For informational/historical purposes only.

The Ohio Department of Transportation & The Office of Governor Bob Taft
July 26, 2002


Taft Participates in Cleveland Lakefront Plan Announcement
Plan part of the efforts to revitalize Cleveland's central city

CLEVELAND (July 26, 2002) Gov. Bob Taft today joined Cleveland Mayor Jane Campbell, area business leaders and other elected officials to launch Clevelands Lakefront revitalization planning process..

"Community leaders have dreamed for years of tree-lined boulevards, housing, and parks along a restored Lake Erie vista," said Taft. "The Lakefront, must continue to be a workhorse for Cleveland - hauling its freight and moving its people. But it can be more - an asset - the regions grassy bank from which vacationers and visitors view Ohios great lake. This is an opportunity to make the lakefront more accessible to downtown and the neighborhoods."

A major component of the Cleveland Lakefront planning process is the areas infrastructure study being conducted by the Ohio Department of Transportation and the city of Cleveland. The infrastructure study will identify necessary road and bridge improvement opportunities to increase mobility and open economic development opportunities.

"The rebuilding of the lakefront will stimulate economic development in the area and create an atmosphere that enables people to enjoy the beauty of Lake Erie," said Taft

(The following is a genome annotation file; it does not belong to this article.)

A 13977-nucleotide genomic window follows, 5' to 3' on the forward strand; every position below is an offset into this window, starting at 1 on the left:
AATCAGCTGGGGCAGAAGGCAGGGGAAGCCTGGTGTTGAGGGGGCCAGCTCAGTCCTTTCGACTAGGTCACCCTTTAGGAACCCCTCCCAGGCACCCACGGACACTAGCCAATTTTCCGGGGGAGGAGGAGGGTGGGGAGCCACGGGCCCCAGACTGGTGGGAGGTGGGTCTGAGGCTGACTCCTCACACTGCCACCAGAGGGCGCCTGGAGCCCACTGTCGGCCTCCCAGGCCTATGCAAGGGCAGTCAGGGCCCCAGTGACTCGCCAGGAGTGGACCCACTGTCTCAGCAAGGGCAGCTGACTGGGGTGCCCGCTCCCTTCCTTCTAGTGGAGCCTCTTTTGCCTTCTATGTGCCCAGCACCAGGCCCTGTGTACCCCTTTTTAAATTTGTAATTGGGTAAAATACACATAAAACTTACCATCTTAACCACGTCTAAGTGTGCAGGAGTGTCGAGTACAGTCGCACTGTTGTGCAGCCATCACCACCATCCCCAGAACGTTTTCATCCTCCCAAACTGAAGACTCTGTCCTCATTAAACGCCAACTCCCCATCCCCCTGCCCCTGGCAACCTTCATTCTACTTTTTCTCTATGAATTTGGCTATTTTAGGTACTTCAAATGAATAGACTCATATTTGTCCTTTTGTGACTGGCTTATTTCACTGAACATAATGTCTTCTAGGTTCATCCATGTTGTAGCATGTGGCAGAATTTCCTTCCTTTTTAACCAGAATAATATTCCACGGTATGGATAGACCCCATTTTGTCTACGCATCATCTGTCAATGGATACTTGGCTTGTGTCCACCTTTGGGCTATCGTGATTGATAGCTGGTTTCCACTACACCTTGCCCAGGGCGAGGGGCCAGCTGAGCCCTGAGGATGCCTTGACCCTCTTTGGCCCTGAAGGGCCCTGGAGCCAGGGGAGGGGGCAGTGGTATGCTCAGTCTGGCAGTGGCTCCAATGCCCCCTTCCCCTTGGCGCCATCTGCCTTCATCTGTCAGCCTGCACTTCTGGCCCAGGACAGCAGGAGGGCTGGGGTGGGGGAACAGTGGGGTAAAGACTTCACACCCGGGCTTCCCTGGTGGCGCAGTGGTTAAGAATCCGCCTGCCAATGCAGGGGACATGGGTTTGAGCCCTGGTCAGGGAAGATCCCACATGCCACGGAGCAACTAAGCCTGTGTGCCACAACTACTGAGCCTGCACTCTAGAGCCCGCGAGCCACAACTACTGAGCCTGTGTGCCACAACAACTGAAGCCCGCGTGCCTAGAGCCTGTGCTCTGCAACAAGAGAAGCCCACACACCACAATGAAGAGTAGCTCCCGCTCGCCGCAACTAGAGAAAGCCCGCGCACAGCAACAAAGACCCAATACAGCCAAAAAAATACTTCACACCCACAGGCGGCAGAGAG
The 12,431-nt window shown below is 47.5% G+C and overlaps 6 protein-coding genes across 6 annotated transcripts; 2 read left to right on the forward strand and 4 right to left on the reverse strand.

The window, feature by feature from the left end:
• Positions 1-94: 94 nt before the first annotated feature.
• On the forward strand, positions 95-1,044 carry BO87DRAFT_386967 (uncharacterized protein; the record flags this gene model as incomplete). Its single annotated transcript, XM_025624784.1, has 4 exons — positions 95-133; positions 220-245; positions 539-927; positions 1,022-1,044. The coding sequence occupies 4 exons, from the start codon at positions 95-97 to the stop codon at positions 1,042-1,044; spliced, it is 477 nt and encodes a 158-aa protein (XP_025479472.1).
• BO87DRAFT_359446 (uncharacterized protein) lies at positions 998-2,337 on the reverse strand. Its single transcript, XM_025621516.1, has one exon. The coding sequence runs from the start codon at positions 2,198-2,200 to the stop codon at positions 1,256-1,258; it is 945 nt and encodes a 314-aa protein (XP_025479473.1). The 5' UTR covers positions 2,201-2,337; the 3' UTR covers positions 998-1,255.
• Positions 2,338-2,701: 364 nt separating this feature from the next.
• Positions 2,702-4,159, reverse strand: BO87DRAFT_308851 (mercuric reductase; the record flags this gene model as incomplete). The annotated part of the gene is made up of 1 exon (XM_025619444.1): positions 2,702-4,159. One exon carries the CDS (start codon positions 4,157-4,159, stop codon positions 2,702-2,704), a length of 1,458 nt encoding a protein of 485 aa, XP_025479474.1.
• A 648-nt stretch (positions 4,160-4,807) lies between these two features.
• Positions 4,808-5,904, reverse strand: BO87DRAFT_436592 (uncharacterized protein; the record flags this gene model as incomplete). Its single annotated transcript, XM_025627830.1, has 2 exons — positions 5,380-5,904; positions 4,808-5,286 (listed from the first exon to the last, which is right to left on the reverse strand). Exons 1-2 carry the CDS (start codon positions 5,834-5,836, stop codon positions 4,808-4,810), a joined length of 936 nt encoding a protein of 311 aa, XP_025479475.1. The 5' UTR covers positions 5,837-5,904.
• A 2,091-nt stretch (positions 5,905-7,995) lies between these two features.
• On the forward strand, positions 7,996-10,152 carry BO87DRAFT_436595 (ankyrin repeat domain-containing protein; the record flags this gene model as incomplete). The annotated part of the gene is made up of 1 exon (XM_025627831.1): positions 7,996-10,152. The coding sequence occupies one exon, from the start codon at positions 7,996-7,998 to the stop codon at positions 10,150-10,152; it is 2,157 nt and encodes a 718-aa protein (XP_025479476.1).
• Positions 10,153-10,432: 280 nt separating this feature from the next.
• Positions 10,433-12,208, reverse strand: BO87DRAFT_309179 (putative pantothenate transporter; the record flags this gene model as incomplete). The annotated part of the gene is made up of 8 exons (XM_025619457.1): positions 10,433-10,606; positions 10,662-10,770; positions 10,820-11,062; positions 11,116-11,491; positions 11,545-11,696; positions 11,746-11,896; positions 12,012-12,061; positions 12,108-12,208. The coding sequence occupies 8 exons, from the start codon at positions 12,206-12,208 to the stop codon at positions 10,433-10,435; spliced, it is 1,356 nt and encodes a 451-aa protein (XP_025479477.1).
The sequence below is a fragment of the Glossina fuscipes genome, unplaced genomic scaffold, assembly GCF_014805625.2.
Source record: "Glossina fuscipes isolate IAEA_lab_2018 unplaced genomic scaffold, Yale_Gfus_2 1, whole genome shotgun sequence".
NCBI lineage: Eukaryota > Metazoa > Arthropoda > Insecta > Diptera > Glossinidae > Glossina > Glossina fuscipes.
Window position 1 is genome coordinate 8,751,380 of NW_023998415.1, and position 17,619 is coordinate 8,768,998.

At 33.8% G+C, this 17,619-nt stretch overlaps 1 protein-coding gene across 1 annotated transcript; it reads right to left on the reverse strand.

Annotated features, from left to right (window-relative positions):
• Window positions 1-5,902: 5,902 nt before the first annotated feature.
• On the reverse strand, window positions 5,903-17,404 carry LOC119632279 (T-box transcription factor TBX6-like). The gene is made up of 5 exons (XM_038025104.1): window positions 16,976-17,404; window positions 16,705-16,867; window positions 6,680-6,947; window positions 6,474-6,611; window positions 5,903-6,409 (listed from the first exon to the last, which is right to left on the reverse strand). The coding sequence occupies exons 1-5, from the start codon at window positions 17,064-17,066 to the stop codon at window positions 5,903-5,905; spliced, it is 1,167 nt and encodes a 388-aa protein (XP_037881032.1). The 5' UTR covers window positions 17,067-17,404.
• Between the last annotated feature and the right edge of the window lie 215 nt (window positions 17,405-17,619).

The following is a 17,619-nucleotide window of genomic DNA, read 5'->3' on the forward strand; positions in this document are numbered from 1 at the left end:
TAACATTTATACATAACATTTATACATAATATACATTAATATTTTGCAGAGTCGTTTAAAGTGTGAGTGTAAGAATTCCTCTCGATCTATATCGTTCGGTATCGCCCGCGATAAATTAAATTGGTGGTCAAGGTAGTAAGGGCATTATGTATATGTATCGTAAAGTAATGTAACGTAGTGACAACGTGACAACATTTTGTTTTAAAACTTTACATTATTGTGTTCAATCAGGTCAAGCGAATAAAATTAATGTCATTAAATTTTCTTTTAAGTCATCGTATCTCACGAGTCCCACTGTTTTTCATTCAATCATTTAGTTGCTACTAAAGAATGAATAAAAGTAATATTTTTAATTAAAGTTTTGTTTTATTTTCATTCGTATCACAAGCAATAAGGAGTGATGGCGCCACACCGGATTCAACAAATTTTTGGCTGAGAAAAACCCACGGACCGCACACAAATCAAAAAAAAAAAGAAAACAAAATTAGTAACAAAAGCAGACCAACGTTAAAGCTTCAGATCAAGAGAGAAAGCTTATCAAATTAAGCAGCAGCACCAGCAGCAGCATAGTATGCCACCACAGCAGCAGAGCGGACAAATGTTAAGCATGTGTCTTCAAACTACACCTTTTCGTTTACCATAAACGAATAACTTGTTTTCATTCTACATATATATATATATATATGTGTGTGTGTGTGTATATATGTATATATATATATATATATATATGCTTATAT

The Lakefront plan is not the only initiative being undertaken by the state to help re-energize the city. The state has invested $70 million for the Euclid Corridor project. This project will improve transportation using state-of-the-art buses and transit stations, supporting the cultural, medical and economic assets critical to northeast Ohio. In addition the state has invested $33 million for vital components of the Cleveland airport expansion project. The relocation of State Route 17 (Brookpark Road) will provide much needed space for runway expansion and the widening of State Route 237 will improve access to and from the airport

Also ODOT is in the midst of studying solutions for Clevelands Innerbelt corridor. The Innerbelt and Central Viaduct are vital to the local economy and greater Clevelands quality of life. The $8 million study, which is expected to be completed next year, will provide strategies to improve Clevelands main artery for moving people and freight through downtown.

"The Innerbelt corridor is in need of repair, and we are working to ensure Clevelands present and future transportation needs are met," said Taft.

Link to: Cleveland Innerbelt Study Web site: